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Rajarajeswari MuralI have (almost) completed the Kerala Mural styled Rajarajeswari painting which Vasuki Ma'm had given for practise. Depending on my mood I may go for the designs in the dress of the Amman, but it is not mandatory. It was a long drawn and exhausting affair which I took it slowly and steadily. I am enclosing the series of "Work In progress" photos in this post, which I took while working on this painting. After doing this I felt that our madam had done the best by giving Lord Ganesha as our first painting because this really took much more work than what was needed for Ganesha. Even though the basic picture looked so plain I could feel that feel of mural appearing in various stages. And... I didn't bother to add my own or 'correct' the draft given by our Ma'm as I believe her draft completely. Atlast I have learnt to make paintings patiently rather than rushing through to see the final product as soon as possible.

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Hai Guys, Our Vasuki Ma'm is planning a Thangka Painting workshop, which is a Tibetian form of art with profound Chines influences thus forming an intresting convergence of cultures. The workshop is planned at her Eenjambakkam residence for 5 days (in her own words -' continous five days is not compulsory , you can attend it with break here and there if needed ') starting from 16th Dec '09 to 28th Dec '09. The workshop costs Rs. 3500/- inclusive of the materials. Having done a couple of workshops with her I can vouch for her that she sees to it that the participants were taught the background of the art, its finer details like style and strokes along with the techniques so that the participant understands why he/she is made to draw in such way. Our Kerala mural batch enjoyed some intresting conversations with her. Mrs. Vasuki can be reached directly through email at - vasuki.lv (at) gmail.com or by phone - +91-94448-01432. Incase you couldn't reach her, contact me through the contact form so that I will pass the contact details to her. - {oshits} views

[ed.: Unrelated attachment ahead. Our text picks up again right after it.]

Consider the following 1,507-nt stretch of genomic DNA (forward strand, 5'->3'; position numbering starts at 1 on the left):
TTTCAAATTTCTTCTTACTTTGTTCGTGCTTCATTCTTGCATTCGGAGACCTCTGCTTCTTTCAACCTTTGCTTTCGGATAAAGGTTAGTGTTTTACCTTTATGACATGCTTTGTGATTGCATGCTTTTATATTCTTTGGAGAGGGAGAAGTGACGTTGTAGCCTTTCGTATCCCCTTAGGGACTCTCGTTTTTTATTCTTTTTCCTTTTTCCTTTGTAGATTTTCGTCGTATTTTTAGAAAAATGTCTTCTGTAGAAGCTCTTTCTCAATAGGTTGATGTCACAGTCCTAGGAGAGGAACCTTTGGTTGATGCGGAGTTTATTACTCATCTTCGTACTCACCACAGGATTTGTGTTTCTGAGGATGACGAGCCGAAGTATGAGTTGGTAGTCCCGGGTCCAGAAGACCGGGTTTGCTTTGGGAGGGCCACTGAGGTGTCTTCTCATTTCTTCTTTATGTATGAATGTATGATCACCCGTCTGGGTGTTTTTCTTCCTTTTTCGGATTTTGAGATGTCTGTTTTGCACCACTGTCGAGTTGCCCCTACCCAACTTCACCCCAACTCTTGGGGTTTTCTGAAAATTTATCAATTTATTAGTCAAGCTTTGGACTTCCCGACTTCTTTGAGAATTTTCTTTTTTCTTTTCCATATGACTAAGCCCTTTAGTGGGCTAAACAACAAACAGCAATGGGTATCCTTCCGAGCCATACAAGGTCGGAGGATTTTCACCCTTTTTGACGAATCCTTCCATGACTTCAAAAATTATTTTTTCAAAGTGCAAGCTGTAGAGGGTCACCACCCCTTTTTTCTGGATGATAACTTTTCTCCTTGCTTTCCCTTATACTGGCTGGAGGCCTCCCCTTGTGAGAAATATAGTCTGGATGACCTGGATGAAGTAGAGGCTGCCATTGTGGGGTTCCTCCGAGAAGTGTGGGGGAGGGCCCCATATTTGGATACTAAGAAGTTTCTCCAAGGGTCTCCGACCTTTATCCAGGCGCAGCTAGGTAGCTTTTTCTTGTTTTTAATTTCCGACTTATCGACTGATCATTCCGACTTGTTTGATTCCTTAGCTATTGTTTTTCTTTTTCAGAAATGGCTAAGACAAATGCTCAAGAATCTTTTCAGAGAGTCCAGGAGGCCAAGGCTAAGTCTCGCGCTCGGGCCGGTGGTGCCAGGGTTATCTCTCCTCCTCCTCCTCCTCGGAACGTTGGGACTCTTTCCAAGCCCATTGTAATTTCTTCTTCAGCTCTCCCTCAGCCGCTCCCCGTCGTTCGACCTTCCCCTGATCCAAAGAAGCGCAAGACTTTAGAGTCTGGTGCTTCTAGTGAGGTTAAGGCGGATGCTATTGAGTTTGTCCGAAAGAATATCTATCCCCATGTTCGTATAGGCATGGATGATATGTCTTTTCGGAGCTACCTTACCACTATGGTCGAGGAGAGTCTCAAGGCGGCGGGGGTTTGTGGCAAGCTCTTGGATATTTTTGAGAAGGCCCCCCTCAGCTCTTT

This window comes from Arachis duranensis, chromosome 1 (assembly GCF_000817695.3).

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'Oh! I am sad that it is the last day of the training' said Sunita while leaving for the third day of the Kerala Murals Workshop held recently at Dakshina Chitra. Normally this happens on a minimum 3 day workshop where people get know the others better than an 1-2 day workshop, or when the participant numbers is minimum and most importantly when the people in the workshop share the same passion & feel strongly towards the art. We had an eclectic mixture of people from all walks of life - housewife / IT professionals / Students / Chennai settled foreigner and a couple of NRIs who shared the same levels of intrest. In this post rather than writing about technicalities of Kerala Murals, let me write about how I came across these Kerala murals for the first time.

Madhubani PaintingIt was the sheer co-incidence that I saw the advertisement on Indian Express as well as the boredom of staying in Chennai on the weekends that made me attend the Madhubani Painting workshop in Dakshinachitra. To be frank I had no clue about what a Madhubani painting meant, until I googled for the same on the eve of the workshop. I would love to say that it made my weekend useful and better. I got exposed to an art that was sheerly purely the form of expression rather than going by and for rules of painting. I wanted to write about this painting on Sunday night itself but was having some other appointments and a subsequent mental block so that I couldn't read / write / paint anything. Atlast I am here to present this beautiful form of art for those who haven't heard about this. Madhubani paintings traces it origin to the Ramayana days - when King Janaka commissioned artists to do the paintings on the walls of the city to celebrate his daughter Sita's marriage. May be because of that Madhubani paintings have Sita as the main protagonist.

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